philip lelyveld The world of entertainment technology


Seeing the mind of a robot in augmented reality

stefanietellex-4Some robots, like the Roomba vacuum cleaner, really need only one command—clean or stop. “That is the right interface for a Roomba, but we are seeing robots move beyond a single function. We’d like to be able to tell them anything that is within the robot’s physical capabilities,” says Tellex. “I am working on a system where you talk to the robot like a person. You say ‘Put the crate there’ and the robot figures it out.’”

In work presented last year, Tellex’s team used a voice interface to see if a person and a grasping robot could work together to pick from a group of similar objects on a table—including bowls, markers, and spoons. A command like “Can I have that bowl?” could leave the robot in doubt. So they programmed the robot to ask some clarifying questions, like “This one?”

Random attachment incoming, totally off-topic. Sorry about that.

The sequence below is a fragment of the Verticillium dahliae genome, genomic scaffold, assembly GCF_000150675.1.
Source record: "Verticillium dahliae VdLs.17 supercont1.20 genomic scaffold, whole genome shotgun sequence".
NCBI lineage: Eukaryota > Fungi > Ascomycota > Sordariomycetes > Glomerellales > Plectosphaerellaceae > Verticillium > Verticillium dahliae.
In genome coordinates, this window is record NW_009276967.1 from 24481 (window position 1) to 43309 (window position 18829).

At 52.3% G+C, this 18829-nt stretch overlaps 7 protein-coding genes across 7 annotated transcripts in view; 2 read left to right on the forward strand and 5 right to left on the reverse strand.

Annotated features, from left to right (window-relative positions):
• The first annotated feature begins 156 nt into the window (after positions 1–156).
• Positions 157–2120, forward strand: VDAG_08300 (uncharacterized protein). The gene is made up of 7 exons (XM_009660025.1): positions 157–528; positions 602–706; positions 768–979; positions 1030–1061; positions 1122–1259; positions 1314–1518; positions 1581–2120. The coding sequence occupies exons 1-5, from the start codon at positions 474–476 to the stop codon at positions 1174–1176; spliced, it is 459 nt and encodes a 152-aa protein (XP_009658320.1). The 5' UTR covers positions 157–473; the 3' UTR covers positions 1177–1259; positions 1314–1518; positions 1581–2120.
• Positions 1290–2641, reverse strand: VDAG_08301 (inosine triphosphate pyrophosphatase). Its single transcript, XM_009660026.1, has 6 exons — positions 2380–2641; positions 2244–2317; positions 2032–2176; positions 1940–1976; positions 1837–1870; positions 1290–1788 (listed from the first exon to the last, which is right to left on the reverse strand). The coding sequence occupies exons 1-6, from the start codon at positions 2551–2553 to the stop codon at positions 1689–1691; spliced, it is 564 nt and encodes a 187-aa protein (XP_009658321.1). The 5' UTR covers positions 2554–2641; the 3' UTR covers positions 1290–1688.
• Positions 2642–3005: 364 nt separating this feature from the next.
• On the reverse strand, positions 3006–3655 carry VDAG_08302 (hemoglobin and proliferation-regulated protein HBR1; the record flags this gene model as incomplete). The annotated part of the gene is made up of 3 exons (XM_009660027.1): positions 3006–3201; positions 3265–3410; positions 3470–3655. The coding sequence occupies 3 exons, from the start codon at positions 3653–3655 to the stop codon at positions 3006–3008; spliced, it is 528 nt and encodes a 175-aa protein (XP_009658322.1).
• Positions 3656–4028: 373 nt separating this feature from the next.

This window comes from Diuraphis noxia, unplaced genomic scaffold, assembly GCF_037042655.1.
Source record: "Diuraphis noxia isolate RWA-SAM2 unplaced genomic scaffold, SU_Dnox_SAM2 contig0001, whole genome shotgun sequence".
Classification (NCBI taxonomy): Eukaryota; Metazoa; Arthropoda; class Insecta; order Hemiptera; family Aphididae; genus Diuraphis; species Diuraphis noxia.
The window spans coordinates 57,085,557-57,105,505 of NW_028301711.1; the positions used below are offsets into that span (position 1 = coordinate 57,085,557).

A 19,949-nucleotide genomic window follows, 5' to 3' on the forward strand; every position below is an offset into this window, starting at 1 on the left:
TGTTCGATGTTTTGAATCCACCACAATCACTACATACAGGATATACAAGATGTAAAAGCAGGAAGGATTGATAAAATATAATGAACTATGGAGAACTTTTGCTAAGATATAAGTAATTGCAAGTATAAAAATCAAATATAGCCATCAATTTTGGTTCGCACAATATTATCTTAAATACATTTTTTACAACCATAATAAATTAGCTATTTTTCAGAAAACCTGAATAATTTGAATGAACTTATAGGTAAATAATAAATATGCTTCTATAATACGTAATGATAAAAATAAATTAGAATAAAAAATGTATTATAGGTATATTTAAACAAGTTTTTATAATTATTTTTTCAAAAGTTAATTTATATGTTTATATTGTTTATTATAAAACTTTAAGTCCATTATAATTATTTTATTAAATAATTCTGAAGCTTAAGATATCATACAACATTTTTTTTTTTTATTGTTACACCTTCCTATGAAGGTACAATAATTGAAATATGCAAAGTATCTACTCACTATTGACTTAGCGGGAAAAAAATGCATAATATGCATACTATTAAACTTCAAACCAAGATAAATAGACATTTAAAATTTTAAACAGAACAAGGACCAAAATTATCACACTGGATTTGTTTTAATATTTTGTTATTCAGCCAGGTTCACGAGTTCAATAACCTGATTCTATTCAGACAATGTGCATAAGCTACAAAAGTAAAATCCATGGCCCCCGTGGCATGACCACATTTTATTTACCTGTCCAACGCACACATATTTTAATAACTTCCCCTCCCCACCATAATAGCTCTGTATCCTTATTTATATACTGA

The Brown group invited 16 volunteers into the lab and found that with such a mini-dialogue, the robots got the job done about 25 percent faster and with better accuracy. People also thought the robot was a lot smarter than it actually is.

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